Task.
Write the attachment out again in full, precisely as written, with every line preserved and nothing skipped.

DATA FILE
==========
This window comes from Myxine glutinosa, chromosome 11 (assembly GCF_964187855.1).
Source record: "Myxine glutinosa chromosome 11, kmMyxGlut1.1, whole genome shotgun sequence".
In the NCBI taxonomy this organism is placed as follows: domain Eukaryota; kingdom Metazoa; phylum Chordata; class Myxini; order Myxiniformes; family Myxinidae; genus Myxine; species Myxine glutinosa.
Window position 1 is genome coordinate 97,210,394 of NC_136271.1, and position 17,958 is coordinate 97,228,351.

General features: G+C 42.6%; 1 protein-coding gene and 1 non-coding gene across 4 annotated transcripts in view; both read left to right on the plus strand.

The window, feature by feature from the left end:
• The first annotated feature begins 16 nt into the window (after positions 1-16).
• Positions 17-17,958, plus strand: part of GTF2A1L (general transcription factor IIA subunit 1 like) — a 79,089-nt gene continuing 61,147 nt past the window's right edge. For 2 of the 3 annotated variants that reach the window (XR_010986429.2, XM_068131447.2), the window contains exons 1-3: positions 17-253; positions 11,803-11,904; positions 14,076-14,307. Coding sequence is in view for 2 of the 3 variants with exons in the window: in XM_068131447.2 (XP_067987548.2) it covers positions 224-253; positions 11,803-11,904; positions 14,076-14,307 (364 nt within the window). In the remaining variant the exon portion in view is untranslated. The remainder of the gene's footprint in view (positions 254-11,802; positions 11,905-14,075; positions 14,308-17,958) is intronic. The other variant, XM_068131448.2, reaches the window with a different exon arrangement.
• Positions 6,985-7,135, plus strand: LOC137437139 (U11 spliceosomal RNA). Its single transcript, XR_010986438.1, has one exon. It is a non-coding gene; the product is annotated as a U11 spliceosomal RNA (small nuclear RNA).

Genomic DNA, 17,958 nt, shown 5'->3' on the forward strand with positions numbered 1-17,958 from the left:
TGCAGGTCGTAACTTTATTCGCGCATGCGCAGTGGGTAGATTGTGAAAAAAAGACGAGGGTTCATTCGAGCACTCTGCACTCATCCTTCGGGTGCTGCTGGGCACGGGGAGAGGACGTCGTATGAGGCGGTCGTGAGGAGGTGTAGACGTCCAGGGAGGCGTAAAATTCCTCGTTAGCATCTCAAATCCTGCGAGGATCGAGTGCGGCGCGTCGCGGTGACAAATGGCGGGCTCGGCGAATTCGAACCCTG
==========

This window comes from Myxine glutinosa, chromosome 11 (assembly GCF_964187855.1).
Source record: "Myxine glutinosa chromosome 11, kmMyxGlut1.1, whole genome shotgun sequence".
In the NCBI taxonomy this organism is placed as follows: domain Eukaryota; kingdom Metazoa; phylum Chordata; class Myxini; order Myxiniformes; family Myxinidae; genus Myxine; species Myxine glutinosa.
Window position 1 is genome coordinate 97,210,394 of NC_136271.1, and position 17,958 is coordinate 97,228,351.

General features: G+C 42.6%; 1 protein-coding gene and 1 non-coding gene across 4 annotated transcripts in view; both read left to right on the plus strand.

The window, feature by feature from the left end:
• The first annotated feature begins 16 nt into the window (after positions 1-16).
• Positions 17-17,958, plus strand: part of GTF2A1L (general transcription factor IIA subunit 1 like) — a 79,089-nt gene continuing 61,147 nt past the window's right edge. For 2 of the 3 annotated variants that reach the window (XR_010986429.2, XM_068131447.2), the window contains exons 1-3: positions 17-253; positions 11,803-11,904; positions 14,076-14,307. Coding sequence is in view for 2 of the 3 variants with exons in the window: in XM_068131447.2 (XP_067987548.2) it covers positions 224-253; positions 11,803-11,904; positions 14,076-14,307 (364 nt within the window). In the remaining variant the exon portion in view is untranslated. The remainder of the gene's footprint in view (positions 254-11,802; positions 11,905-14,075; positions 14,308-17,958) is intronic. The other variant, XM_068131448.2, reaches the window with a different exon arrangement.
• Positions 6,985-7,135, plus strand: LOC137437139 (U11 spliceosomal RNA). Its single transcript, XR_010986438.1, has one exon. It is a non-coding gene; the product is annotated as a U11 spliceosomal RNA (small nuclear RNA).

Genomic DNA, 17,958 nt, shown 5'->3' on the forward strand with positions numbered 1-17,958 from the left:
TGCAGGTCGTAACTTTATTCGCGCATGCGCAGTGGGTAGATTGTGAAAAAAAGACGAGGGTTCATTCGAGCACTCTGCACTCATCCTTCGGGTGCTGCTGGGCACGGGGAGAGGACGTCGTATGAGGCGGTCGTGAGGAGGTGTAGACGTCCAGGGAGGCGTAAAATTCCTCGTTAGCATCTCAAATCCTGCGAGGATCGAGTGCGGCGCGTCGCGGTGACAAATGGCGGGCTCGGCGAATTCGAACCCTG